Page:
Cleanliness protocols won’t be limited to personnel. Tools, materials and equipment that are used on site will also be subjected to disinfection processes. At the top of the list are high-touch surfaces on the job site and in offices. These include shared tools, vehicles and other equipment, telephones, keyboards and digital devices, handrails, elevator control buttons, doorknobs and portable toilets.
Clean and Safe, But at a Cost
Predictably, responsibly observing these precautions impact the bottom line and the schedule of the project. It’s largely a domino effect. Maintaining social distancing may precipitate a reduction in manpower on the site, and lower productivity. Workflow and trade sequencing will be disrupted, and the baseline schedule may need to be adjusted accordingly.
Some projects will adopt split shifts to maintain social distancing and/or schedule, incurring a premium payment for nighttime work. All of these factors should be discussed at the restart meetings, with the understanding that resuming work won’t be instantaneous; it will be an evolving process, as the team members collectively learn how to navigate this new scenario.
Demand and Supply
Of course, another part of the remobilization equation is the availability of materials and equipment. Especially if governments authorize shovel-ready construction projects as part of economic stimulus programs, contractors and project managers should anticipate a rush on critical materials, with shortages as a result.
With the supply chain having been interrupted, there could be some surprises as materials originally meant for one project are diverted to a different project that restarts sooner. Producer backlogs will make schedules less predictable. Depending on the countries of origin, that delivery delay could be sufficiently consequential to at least consider a literal return to the drawing board to explore possible substitutions for materials.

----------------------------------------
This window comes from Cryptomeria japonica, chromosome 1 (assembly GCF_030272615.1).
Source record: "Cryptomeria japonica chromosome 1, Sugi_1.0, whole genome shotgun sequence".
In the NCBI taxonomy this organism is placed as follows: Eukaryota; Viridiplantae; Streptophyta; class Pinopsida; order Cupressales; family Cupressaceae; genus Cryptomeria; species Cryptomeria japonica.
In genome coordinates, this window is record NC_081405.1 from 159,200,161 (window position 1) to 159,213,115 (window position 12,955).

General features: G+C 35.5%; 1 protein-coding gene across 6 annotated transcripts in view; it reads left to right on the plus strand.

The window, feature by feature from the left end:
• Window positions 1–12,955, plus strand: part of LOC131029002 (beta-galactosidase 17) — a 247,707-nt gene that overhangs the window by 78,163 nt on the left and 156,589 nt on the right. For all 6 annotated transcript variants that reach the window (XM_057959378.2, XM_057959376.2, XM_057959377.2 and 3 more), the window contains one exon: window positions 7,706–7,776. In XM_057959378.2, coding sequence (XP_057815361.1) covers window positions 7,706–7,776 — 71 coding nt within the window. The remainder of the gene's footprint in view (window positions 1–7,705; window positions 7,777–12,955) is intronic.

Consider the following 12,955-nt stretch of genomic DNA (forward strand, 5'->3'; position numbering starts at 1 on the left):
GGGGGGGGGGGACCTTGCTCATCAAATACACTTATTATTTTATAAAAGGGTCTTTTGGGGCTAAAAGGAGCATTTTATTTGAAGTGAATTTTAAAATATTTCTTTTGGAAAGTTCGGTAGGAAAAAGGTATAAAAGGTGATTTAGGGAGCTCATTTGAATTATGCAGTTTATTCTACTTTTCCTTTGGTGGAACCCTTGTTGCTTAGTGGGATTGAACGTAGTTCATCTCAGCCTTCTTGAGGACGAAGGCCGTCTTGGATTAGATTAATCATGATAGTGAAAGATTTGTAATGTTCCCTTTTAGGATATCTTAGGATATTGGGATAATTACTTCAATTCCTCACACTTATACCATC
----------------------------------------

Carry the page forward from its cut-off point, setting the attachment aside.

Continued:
Related to this, it’s necessary to determine what equipment is required to start transitioning back to activity. Are there orders for long lead items that have been put on hold and now need to be reactivated? If a major piece of equipment, like a crane, was sent away from the site, can it be returned in a timely fashion?
For some projects, like schools, civic buildings and healthcare facilities, the need to adapt to end-users’ new concerns about disease transmission may require a substantial redesign to incorporate new infection-resistant features into the building. Complicating today’s picture is the fact that again, the definition of essential services varies, often in ways that are genuinely confounding.
Pennsylvania, for instance, has classified companies that supply building materials as essential, but wholesalers and manufacturers were deemed nonessential. Under ordinary circumstances, restarting a paused construction project is a methodical, prescribed process. Under coronavirus-complicated conditions, it’s apparent that process will require proactive collaboration with all project partners and a commitment to mitigate both known and unknown risks.
Copyright 2020, Knighthouse Publishing. Reprinted with permission.